Whatever ‘it’ is, Sam Silvera has got it. When the ball goes near the Central Coast Mariner you expect something to happen. He takes the game on at every opportunity, usually at breakneck speed, often with dazzling close control. He’s just turned 19 and his career is at that precious moment where he’s coming to terms with his potential and the rest of us get to enjoy watching him figure it out, like an action-movie hero’s coming-of-age montage.
On Saturday against Adelaide, Silvera set the tone as early as the fifth minute, turning broken play 35 metres from goal into a penalty with just three touches. The first of those was the most exciting. With the ball bouncing awkwardly in his direction he declined the opportunity to bring it under control safely and retain possession; the default play. Instead, he allowed the ball to run across his body for a split second, enabling him to maintain momentum, reach out a right boot and wrongfoot the onrushing Michael Jakobsen. At a stroke United’s defence was checking off a list of things it never wanted to do: turn at speed, face its own goal, and confront an attacker moving with the ball at pace. All of this from just one touch.
Later in the first-half, Silvera ghosted past Michael Maria with an ease that brought to mind that time Paul Gascogine had his own TV coaching show and spent some of it proving how much better he was at football than some primary-school kids. After that he channelled Ronaldinho to feint his way beyond Ben Halloran and stand up a cross that deserved better from Giancarlo Gallifuoco. Possibly the most thrilling passage of all arrived in the 81st minute when Silvera went full George Best and demanded the ball on the edge of his own penalty area. He only made it midway into Adelaide territory before he was felled, but the chutzpah offered a glimpse of an extravagant future.
Silvera was the second-youngest man on the field at Central Coast Stadium. The youngest was Adelaide’s Louis D’Arrigo, and the contrast between the pair is worth considering. Silvera was eye-catching, D’Arrigo virtually camouflaged. Silvera played with abandon, D’Arrigo discipline manifest. Silvera was individually brilliant, D’Arrigo a cog in a machine. Both, in their own way, excelled.
D’Arrigo, the 2017-18 Y-League player of the season, plays like a man twice his age. As United’s midfield anchor he rarely ventures beyond arm’s reach of his centre-halves. This umbilical connection gives Adelaide defensive solidity, offers little room between the lines for opposing sides to exploit, and creates the platform upon which the rest of the team establishes its structure.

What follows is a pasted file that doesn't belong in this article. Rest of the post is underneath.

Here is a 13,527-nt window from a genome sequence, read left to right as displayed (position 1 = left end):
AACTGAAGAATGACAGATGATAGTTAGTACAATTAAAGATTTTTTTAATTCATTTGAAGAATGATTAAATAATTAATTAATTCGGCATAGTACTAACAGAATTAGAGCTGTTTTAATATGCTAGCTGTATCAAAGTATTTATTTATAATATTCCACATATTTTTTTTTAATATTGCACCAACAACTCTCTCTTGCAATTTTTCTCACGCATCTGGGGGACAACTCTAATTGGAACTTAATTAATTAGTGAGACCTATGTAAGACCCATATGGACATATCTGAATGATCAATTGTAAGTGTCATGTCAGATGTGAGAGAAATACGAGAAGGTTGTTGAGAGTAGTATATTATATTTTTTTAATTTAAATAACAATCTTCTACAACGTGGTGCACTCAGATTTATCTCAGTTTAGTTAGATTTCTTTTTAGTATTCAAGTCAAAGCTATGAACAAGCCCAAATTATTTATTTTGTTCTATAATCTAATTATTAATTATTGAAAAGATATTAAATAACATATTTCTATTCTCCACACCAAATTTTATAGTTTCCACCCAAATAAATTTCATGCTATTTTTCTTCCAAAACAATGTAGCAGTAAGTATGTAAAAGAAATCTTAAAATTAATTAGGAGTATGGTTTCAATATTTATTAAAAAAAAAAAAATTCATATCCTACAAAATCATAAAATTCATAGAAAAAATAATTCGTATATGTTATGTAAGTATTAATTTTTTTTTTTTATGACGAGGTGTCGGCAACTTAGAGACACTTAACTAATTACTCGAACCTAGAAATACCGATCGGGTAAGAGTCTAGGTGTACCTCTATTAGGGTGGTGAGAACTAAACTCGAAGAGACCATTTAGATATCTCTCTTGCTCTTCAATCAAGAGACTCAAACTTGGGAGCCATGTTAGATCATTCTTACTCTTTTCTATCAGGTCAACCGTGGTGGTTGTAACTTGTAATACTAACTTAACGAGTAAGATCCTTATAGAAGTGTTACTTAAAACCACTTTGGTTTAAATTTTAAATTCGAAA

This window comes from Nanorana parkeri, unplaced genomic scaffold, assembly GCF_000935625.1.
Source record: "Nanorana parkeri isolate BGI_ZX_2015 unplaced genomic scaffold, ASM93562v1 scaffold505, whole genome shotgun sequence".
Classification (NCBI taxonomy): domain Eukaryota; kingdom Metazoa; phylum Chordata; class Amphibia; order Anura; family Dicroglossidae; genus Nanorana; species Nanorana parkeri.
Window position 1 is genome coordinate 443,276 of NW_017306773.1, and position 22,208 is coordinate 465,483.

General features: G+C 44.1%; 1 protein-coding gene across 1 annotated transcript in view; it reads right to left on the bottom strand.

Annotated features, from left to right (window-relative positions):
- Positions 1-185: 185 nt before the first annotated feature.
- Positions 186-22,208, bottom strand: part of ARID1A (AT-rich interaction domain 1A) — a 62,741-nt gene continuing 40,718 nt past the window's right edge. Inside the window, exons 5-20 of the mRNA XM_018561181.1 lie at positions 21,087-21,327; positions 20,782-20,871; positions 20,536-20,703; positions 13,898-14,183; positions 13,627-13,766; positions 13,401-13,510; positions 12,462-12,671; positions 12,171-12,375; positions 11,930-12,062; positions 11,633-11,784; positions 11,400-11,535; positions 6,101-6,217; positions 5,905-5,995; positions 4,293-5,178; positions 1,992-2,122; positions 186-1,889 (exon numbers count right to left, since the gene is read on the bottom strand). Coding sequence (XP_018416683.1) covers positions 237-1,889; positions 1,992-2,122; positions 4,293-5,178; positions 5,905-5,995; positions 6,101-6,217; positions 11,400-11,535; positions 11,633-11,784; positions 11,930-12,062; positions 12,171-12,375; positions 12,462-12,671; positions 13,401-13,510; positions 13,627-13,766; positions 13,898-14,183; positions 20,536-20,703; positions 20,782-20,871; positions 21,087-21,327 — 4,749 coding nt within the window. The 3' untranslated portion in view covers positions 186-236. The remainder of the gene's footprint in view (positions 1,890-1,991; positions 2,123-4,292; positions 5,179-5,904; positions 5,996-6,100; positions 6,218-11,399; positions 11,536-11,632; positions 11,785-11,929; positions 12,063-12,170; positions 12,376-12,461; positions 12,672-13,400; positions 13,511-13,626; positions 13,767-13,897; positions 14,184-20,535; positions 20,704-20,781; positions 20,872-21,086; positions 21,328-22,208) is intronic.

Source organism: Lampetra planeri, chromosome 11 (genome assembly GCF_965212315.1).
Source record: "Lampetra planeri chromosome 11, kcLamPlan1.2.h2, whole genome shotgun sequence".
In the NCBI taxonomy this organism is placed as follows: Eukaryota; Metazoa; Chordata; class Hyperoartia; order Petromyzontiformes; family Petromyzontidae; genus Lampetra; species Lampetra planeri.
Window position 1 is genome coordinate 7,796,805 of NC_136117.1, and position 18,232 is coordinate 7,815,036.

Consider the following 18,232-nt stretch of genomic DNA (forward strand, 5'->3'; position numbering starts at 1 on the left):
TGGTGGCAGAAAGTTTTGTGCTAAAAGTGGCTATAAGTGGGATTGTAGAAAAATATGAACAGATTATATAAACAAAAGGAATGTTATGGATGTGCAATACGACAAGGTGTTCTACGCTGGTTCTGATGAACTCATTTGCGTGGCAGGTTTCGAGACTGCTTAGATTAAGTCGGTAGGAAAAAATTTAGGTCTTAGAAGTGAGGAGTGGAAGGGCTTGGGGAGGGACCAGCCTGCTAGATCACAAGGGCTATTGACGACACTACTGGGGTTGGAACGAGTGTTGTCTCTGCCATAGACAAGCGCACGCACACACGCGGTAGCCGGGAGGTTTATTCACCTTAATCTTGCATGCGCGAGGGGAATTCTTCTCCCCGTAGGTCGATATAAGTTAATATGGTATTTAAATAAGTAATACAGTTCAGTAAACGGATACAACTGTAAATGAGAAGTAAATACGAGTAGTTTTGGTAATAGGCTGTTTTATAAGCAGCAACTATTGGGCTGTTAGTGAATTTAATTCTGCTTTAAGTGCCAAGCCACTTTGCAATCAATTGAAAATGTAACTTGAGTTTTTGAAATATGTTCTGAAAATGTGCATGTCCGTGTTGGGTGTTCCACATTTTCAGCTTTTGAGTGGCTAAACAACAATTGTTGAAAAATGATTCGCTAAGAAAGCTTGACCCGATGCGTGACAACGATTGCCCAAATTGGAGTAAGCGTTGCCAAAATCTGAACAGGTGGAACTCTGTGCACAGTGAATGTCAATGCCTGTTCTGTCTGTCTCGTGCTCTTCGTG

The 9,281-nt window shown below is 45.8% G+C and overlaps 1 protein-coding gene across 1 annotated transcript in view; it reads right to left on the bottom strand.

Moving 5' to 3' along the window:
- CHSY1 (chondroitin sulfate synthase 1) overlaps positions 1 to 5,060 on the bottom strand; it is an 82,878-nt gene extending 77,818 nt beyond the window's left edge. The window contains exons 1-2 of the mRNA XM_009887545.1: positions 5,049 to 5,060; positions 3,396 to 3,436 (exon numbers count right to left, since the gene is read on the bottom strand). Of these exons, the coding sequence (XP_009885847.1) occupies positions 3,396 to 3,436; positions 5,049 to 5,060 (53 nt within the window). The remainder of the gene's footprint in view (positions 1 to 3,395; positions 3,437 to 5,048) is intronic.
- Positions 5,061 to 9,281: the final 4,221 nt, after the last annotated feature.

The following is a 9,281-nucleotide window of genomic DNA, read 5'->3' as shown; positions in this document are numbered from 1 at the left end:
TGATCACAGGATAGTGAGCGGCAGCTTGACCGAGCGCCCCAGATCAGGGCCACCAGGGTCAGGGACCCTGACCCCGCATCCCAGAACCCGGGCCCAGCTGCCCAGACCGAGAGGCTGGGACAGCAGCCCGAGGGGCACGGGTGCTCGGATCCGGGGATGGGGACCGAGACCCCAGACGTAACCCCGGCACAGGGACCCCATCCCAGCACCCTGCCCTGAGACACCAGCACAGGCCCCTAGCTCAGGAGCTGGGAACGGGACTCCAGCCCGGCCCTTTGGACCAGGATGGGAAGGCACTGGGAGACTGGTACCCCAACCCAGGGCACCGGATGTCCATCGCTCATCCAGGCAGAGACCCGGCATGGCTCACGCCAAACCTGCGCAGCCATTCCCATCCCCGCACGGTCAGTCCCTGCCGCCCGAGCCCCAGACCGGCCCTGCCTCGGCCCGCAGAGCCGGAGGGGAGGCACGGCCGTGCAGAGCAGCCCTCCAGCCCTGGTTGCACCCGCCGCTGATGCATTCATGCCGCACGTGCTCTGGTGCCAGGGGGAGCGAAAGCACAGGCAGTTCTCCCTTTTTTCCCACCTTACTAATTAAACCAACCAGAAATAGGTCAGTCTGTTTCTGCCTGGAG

When Adelaide are in possession D’Arrigo is a ready outlet for a pass, always looking to form a triangle with the ballplayer and a third teammate. Without the ball he has already proven himself an astute decision maker, knowing when to commit and when to hold his ground. Much of his effectiveness in this context is difficult to quantify; it’s spoiling, jockeying, and corralling opponents into poor options, as much as it is a highlight reel of punishing tackles and commanding interceptions.
Central to these competencies is D’Arrigo’s Visual Exploratory Frequency – the term coined by researchers to demonstrate how players who are forever scanning the field and taking in information make for better footballers. Watch D’Arrigo closely next time he plays; he’s like a scarlet meerkat, always on the lookout for danger or opportunity.
That a player born in 2001 can already appear to cruise through 90 minutes is a signpost to a bright future. His is a game that will only improve with experience. In these early stages Gertjan Verbeek deserves praise for giving the youngster a conservative remit, allowing him time to refine his core skillset without being burdened by undue responsibility. That can come later.
In the offseason United were tasked with replacing arguably the greatest player in their history, Isaias. They have done so in the most satisfying of ways, with an in-house replica.
Watching D’Arrigo and Silvera go about their business in Gosford was Richard Scudamore, the former English Premier League executive engaged by A-League clubs to maximise the value of their newfound independence. And in his first public comments since accepting the consultancy, Scudamore declared: “Homegrown is still the most exciting thing. The holy grail is the local boy made good because they are your best asset.”
There obviously has to be more to the competition’s growth strategy than that, but as a starting point it’s refreshing to hear it stated so explicitly, and reassuring to know those assets are out there – whether they’re staring you in the face, or require a little closer inspection.